The good folks over at SF Signal posted this amusing video featuring a more cynical view of what the solution to a side scrolling 16-bit fantasy adventure might be. In the video our intrepid hero rescues the princess, but then gets more than he bargained for as the material demands of the princess continually increase. One can imagine that this is a video game level that Oscar or Felix (of the play/movie/tv series The Odd Couple might design). Though the humor is cynical and staid, the video has its charms because one can actually imagine a game designer going to great lengths to create "meaningful" relationship tasks and goals within a video game experience. Such games may already exist.
I would be lying if I didn't say that the sequence where the video's protagonist goes to work for "the man" doing a task of physical labor, in order to pay for a wedding ring for his princess, didn't remind me of Peter Molyneaux's efforts at verisimilitude in Fable II. Molyneaux's game features complex systems for relationships (including financial support/gifts), real estate, and manual labor. In fact, I often joke that the amount of time I spent playing the "Blacksmithing" mini-game in order to earn money to purchase businesses/houses essentially transformed the game into a game of Blacksmith Hero. It was great fun to watch my labor equate to property ownership, which itself equated to revenue, though it wasn't fun of the combat/conflict variety. These tasks made my Fable II experience feel somehow more real. After all, even heroes have day jobs.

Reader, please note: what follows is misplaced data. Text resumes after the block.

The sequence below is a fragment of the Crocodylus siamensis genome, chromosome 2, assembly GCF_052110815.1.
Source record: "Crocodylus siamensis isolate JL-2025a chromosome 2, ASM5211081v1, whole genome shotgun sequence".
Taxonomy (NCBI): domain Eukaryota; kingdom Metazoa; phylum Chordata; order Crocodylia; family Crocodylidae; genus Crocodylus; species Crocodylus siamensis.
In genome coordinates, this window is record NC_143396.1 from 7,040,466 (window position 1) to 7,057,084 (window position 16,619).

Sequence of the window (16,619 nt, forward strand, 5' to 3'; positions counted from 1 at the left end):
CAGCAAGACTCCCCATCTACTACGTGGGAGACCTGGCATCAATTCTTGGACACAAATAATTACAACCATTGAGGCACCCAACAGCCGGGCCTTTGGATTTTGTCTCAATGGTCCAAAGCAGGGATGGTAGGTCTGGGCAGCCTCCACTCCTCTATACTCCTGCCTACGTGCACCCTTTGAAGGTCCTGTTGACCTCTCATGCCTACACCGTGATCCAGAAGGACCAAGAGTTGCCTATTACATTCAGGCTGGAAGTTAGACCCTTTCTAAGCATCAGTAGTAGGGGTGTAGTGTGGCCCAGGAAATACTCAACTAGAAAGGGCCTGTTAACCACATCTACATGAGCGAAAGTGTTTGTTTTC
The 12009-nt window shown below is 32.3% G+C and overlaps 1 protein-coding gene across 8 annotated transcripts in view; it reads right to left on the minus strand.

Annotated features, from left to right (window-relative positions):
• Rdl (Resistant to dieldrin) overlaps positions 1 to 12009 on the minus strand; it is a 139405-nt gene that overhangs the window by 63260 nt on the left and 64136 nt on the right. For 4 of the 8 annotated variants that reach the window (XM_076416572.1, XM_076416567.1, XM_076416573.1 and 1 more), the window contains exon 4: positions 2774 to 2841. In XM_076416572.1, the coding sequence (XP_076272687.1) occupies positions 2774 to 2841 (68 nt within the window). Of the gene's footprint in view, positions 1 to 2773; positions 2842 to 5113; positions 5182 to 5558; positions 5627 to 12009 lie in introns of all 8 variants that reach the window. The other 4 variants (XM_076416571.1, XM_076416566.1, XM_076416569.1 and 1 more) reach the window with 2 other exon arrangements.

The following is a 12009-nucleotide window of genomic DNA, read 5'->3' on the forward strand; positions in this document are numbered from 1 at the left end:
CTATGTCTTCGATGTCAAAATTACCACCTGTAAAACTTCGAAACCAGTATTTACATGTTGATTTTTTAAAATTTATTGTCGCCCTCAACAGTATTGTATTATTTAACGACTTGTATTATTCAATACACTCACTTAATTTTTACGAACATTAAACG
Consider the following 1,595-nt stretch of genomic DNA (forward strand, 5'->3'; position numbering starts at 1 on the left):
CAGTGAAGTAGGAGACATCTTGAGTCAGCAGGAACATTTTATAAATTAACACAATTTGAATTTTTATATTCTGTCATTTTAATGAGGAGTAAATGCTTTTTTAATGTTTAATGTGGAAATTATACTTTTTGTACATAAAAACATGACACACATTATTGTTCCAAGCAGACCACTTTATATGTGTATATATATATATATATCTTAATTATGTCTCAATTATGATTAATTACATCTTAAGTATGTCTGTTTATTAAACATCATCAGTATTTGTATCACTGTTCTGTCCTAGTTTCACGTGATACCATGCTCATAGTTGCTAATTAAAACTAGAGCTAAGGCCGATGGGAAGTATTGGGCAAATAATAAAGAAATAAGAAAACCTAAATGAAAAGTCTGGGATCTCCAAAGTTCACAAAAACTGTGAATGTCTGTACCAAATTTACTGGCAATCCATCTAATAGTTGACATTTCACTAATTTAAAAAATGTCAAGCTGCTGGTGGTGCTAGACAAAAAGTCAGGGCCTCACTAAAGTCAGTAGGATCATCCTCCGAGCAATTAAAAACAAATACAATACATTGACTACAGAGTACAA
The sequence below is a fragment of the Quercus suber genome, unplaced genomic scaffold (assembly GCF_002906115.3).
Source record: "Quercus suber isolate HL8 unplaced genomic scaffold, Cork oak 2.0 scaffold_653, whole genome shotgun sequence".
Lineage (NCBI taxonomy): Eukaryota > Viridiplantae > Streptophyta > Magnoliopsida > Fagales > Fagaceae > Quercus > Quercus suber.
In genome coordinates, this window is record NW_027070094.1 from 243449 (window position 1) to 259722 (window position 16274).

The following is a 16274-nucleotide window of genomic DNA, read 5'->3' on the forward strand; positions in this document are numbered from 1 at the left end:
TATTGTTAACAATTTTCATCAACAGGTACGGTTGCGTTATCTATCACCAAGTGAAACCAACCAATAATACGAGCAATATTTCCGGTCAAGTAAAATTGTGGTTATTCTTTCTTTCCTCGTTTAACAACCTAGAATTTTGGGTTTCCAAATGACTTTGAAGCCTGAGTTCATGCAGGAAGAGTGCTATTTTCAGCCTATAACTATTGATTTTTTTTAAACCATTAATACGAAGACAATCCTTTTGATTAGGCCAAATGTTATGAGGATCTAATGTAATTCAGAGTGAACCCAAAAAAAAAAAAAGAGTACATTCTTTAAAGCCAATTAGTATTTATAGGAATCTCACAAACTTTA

Even pen and paper roleplaying games sometimes offer their equivalents of the Blacksmith Hero experience. D&D 3.5's magic item construction system was a much needed rules set for the game, but the crafting rules could be utilized in a number of ways. One could merely have the players roll the skill checks and do the math, but one could also role play out the forging/crafting experience between the rolls. The 2nd Edition AD&D setting Birthright, one of my favorite settings, had sub-games devoted to govern the kingdoms and large scale battles. These sub-games were the setting's greatest strength and its greatest flaw. Superhero 2044 is essentially a pen and paper simulation of the "patrol" patterns of the superheroes being played by the characters. DC Heroes has gadget construction rules that can be roleplayed, and included recommendations for incorporating character's mundane -- but still meaningful -- sub-plots into the campaign. Marvel Superheroes rewarded characters for keeping up with their mundane lives while combating cosmic calamities.
What are your thoughts on the subject? Do mundane mini-games add realism to a fantasy video game? Do they detract from the experience?